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Brainerd School Board: District pushes for better American Indian education

Charles Black Lance (left), the chair for the American Indian Parents Advisory Committee, and Ashley Ingebrigtson, the district's multicultural liaison, discuss the Native American Education Program 2017-18 with the Brainerd School Board. Gabriel Lagarde / Brainerd Dispatch

The Brainerd School District is moving forward with the Native American Education Program for 2017-18, embarking on an initiative to better meet the needs of American Indian students in area schools.

The school board voted unanimously to approve a resolution of agreement with the American Indian Parent Advisory Committee—a motion in conjunction with the committee, which determined, via vote Feb. 1, the district met stipulated goals. The committee was formed roughly two years ago to address the educational needs of American Indian students in the district.

Charles Black Lance, chair of the American Indian Parent Advisory Committee, said the district met the committee's expectations and performed well with its American Indian students—though, he added, going forward the district should "tap the gas pedal a little" and increase its investment and participation in the program.

"This really represents our committee growing out the infancy stage where we've been the last two years and really grow into the adolescent phase," Black Lance said. "A lot of that means growing our committee a little bit larger—whether that's more parents or guardians being part of the group—but also a little bit more commitment from you all, the school district."

In a series of documents, the American Indian Parent Advisory Committee outlined a few areas they're looking for the district to improve upon in the next two years. Black Lance said the district is invited to evaluate and comment on the stipulated goals. The district will be assessed on these goals by the American Indian Parent Advisory Committee next year:

• To have all American Indian children ready for school. In fall 2017 and spring 2018, the district offered American Indian students $100 scholarships to encourage enrollment in early childhood family education. One scholarship was used in 2017, so far five have signed up in 2018.

• To have all American Indian third-graders achieve grade-level literacy. The district has a family reading night event (kindergarten through fourth grade) slated for Feb. 20. Students are able to take books home after the event. Book have been purchased for this event.

• To have all achievement gaps closed for American Indian students. The district has taken steps to meet this goal by the creation of the multicultural student support liaison position last year, the document states. Also on the docket is an Ojibwe Language class. The district contracted instructor John Benjamin to teach a two-hour class for students and parents of all ages. Between classes on Oct. 19 and Jan. 25, 17 people attended. A third class is slated for March 22. Other future events include a powwow event April 19 at the Central Lakes College gymnasium, an indigenous foods presentation for May or April, family math game night for kindergartners through fourth-graders in March and a May field trip through the Bdote area—or where the Haha Tanka and Wakpa Tanka (Mississippi and Minnesota rivers in English) meet, according to the Bdote Memory Map site.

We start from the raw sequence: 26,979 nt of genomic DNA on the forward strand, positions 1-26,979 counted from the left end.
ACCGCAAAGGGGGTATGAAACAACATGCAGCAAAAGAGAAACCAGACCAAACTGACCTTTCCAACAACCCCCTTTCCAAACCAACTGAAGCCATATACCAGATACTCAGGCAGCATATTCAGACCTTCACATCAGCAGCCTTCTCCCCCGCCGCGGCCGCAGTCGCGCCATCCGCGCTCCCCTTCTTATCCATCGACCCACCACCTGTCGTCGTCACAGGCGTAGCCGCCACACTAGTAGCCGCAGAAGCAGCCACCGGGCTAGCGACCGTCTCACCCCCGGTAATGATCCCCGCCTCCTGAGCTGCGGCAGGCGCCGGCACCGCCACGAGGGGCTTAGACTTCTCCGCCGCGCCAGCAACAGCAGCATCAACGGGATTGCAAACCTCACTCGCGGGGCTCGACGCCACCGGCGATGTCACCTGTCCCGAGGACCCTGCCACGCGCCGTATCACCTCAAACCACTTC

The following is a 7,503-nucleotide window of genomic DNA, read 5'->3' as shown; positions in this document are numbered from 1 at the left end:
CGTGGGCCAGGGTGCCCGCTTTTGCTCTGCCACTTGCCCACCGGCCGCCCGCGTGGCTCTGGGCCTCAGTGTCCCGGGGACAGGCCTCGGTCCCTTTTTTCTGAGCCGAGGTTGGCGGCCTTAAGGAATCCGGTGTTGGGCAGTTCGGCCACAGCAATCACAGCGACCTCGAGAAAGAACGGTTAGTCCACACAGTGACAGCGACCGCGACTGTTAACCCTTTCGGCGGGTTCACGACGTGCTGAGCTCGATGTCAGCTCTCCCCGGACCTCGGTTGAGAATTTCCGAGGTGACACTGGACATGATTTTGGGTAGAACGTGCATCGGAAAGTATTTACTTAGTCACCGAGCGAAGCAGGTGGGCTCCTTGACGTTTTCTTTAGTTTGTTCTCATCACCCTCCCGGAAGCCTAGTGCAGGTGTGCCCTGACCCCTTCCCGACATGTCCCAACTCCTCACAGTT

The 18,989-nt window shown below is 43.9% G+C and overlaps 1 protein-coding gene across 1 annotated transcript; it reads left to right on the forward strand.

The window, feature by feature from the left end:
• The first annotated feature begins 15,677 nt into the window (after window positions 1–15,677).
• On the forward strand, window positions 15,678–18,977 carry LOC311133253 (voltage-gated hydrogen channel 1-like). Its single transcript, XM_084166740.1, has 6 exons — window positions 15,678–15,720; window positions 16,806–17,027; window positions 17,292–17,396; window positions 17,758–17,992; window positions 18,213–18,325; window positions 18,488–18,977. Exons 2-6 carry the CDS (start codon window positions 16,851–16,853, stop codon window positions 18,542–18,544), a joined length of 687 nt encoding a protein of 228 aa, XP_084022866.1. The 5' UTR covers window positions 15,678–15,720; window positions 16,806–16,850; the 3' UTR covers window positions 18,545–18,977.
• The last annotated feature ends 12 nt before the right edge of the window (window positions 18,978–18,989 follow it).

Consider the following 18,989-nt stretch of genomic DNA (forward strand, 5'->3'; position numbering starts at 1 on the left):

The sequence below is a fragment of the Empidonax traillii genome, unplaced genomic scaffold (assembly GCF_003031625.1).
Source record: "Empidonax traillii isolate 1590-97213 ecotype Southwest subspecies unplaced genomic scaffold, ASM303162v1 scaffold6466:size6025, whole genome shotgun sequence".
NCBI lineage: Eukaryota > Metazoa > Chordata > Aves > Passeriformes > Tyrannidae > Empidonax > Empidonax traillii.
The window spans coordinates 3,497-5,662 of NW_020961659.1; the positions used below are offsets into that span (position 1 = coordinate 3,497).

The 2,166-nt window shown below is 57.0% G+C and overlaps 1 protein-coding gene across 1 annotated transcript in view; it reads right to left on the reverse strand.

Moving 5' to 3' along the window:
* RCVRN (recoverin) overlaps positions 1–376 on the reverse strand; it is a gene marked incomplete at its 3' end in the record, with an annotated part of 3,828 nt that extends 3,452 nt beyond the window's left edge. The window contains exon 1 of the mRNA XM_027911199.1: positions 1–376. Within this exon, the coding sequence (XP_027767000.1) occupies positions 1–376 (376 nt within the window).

• To have all American Indian students attain career and college readiness. On Oct. 12, 24 high school students attended a meeting with officials of the Minnesota Office of Higher Education. Going forward, American Indian students have the opportunity to tour two colleges outside of the Brainerd lakes area—St. Cloud State University on March 19 and Bemidji State University with a tentative time set for April.

• To have all American Indian students graduate from high school. Currently, Brainerd High School has a Native American Student representative, Lea Anderson, who is available to students as an ally, serving to build relationships and keep communications open. Going forward, Anton Treuer is scheduled to visit Brainerd High School to discuss local American Indian culture and history in March.

In a series of documents and in person, Black Lance and Ashley Ingebrigtson, the district's multicultural support liaison, outlined four recommendations the district may pursue:

• Brainerd Public Schools would host events and guests that celebrate American Indian cultures—an effort to create pride, a sense of belonging and cultural representations for American Indian students, as well as educating the larger student body.

• The district would assist in creating a staffing model for American Indian education in which both an American Indian education program coordinator and American Indian liaison would work as a team to meet the needs of American Indian students. Black Lance said this request arose out of consistent confusion with the role and responsibilities of Ingebrigtson's liaison position—adding it would be best, with the limited state and federal dollars available, for the district to create and fund the coordinator position with district monies.

• District schools would provide more cultural training opportunities for teachers, counselors and administrators to equip staff with the necessary cultural lens needed to best serve American Indian students.

• The Brainerd school district would create more support for academically strong American Indian students by providing differentiated curriculum for students that perform above their grade level. Black Lance noted there are only two American Indian students in the Gifted and Talented program—a number that falls well below his expectations.